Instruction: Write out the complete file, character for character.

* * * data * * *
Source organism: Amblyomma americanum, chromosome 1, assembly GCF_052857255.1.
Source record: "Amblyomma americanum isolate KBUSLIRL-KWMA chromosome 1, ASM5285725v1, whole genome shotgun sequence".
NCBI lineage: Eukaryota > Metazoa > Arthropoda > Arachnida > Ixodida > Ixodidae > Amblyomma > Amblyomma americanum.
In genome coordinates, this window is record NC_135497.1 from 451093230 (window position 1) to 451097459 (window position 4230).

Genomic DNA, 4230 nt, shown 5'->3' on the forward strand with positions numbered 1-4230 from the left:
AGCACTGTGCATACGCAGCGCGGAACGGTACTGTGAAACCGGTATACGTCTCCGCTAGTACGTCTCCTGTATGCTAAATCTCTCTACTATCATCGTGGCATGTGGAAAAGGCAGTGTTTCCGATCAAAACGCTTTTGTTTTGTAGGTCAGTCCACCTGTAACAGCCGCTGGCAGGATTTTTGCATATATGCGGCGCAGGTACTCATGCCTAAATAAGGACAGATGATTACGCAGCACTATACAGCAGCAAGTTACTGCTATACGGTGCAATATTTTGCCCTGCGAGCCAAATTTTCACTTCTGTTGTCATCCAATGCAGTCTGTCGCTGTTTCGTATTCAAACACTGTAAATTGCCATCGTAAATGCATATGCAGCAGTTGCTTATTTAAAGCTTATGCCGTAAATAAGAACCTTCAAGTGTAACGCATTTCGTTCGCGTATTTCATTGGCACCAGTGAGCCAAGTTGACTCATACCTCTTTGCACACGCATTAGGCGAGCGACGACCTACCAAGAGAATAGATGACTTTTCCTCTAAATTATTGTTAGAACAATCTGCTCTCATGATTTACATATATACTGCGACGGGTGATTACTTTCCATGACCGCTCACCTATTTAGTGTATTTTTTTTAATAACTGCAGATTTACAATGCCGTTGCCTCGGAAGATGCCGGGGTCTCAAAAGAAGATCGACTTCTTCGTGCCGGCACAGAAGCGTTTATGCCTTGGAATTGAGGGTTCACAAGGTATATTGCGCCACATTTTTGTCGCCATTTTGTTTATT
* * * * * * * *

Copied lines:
Source organism: Amblyomma americanum, chromosome 1, assembly GCF_052857255.1.
Source record: "Amblyomma americanum isolate KBUSLIRL-KWMA chromosome 1, ASM5285725v1, whole genome shotgun sequence".
NCBI lineage: Eukaryota > Metazoa > Arthropoda > Arachnida > Ixodida > Ixodidae > Amblyomma > Amblyomma americanum.
In genome coordinates, this window is record NC_135497.1 from 451093230 (window position 1) to 451097459 (window position 4230).

Genomic DNA, 4230 nt, shown 5'->3' on the forward strand with positions numbered 1-4230 from the left:
AGCACTGTGCATACGCAGCGCGGAACGGTACTGTGAAACCGGTATACGTCTCCGCTAGTACGTCTCCTGTATGCTAAATCTCTCTACTATCATCGTGGCATGTGGAAAAGGCAGTGTTTCCGATCAAAACGCTTTTGTTTTGTAGGTCAGTCCACCTGTAACAGCCGCTGGCAGGATTTTTGCATATATGCGGCGCAGGTACTCATGCCTAAATAAGGACAGATGATTACGCAGCACTATACAGCAGCAAGTTACTGCTATACGGTGCAATATTTTGCCCTGCGAGCCAAATTTTCACTTCTGTTGTCATCCAATGCAGTCTGTCGCTGTTTCGTATTCAAACACTGTAAATTGCCATCGTAAATGCATATGCAGCAGTTGCTTATTTAAAGCTTATGCCGTAAATAAGAACCTTCAAGTGTAACGCATTTCGTTCGCGTATTTCATTGGCACCAGTGAGCCAAGTTGACTCATACCTCTTTGCACACGCATTAGGCGAGCGACGACCTACCAAGAGAATAGATGACTTTTCCTCTAAATTATTGTTAGAACAATCTGCTCTCATGATTTACATATATACTGCGACGGGTGATTACTTTCCATGACCGCTCACCTATTTAGTGTATTTTTTTTAATAACTGCAGATTTACAATGCCGTTGCCTCGGAAGATGCCGGGGTCTCAAAAGAAGATCGACTTCTTCGTGCCGGCACAGAAGCGTTTATGCCTTGGAATTGAGGGTTCACAAGGTATATTGCGCCACATTTTTGTCGCCATTTTGTTTATT